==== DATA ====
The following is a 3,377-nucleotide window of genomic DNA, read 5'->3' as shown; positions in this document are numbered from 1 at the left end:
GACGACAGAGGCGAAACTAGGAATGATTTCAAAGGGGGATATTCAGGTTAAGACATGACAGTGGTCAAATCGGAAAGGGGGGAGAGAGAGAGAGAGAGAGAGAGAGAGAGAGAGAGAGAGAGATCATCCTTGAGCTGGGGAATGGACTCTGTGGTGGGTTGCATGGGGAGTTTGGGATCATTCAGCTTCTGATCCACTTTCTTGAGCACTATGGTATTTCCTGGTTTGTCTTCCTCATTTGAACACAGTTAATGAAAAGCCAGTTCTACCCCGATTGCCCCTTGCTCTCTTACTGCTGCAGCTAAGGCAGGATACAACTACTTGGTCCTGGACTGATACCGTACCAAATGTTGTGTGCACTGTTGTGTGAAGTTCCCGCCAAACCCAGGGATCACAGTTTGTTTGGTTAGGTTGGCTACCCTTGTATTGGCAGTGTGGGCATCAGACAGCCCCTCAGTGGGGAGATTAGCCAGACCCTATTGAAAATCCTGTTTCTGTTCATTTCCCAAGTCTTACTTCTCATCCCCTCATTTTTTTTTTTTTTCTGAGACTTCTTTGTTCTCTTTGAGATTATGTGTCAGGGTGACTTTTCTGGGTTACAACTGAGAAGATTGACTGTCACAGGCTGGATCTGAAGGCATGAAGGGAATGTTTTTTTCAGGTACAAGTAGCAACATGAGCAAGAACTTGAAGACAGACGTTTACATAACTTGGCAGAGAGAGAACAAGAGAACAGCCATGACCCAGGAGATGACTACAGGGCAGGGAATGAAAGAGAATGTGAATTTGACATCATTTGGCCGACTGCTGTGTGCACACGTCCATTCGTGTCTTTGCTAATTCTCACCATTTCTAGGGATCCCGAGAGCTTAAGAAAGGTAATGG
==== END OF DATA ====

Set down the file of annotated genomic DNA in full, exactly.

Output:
The following is a 3,377-nucleotide window of genomic DNA, read 5'->3' as shown; positions in this document are numbered from 1 at the left end:
GACGACAGAGGCGAAACTAGGAATGATTTCAAAGGGGGATATTCAGGTTAAGACATGACAGTGGTCAAATCGGAAAGGGGGGAGAGAGAGAGAGAGAGAGAGAGAGAGAGAGAGAGAGAGAGATCATCCTTGAGCTGGGGAATGGACTCTGTGGTGGGTTGCATGGGGAGTTTGGGATCATTCAGCTTCTGATCCACTTTCTTGAGCACTATGGTATTTCCTGGTTTGTCTTCCTCATTTGAACACAGTTAATGAAAAGCCAGTTCTACCCCGATTGCCCCTTGCTCTCTTACTGCTGCAGCTAAGGCAGGATACAACTACTTGGTCCTGGACTGATACCGTACCAAATGTTGTGTGCACTGTTGTGTGAAGTTCCCGCCAAACCCAGGGATCACAGTTTGTTTGGTTAGGTTGGCTACCCTTGTATTGGCAGTGTGGGCATCAGACAGCCCCTCAGTGGGGAGATTAGCCAGACCCTATTGAAAATCCTGTTTCTGTTCATTTCCCAAGTCTTACTTCTCATCCCCTCATTTTTTTTTTTTTTCTGAGACTTCTTTGTTCTCTTTGAGATTATGTGTCAGGGTGACTTTTCTGGGTTACAACTGAGAAGATTGACTGTCACAGGCTGGATCTGAAGGCATGAAGGGAATGTTTTTTTCAGGTACAAGTAGCAACATGAGCAAGAACTTGAAGACAGACGTTTACATAACTTGGCAGAGAGAGAACAAGAGAACAGCCATGACCCAGGAGATGACTACAGGGCAGGGAATGAAAGAGAATGTGAATTTGACATCATTTGGCCGACTGCTGTGTGCACACGTCCATTCGTGTCTTTGCTAATTCTCACCATTTCTAGGGATCCCGAGAGCTTAAGAAAGGTAATGG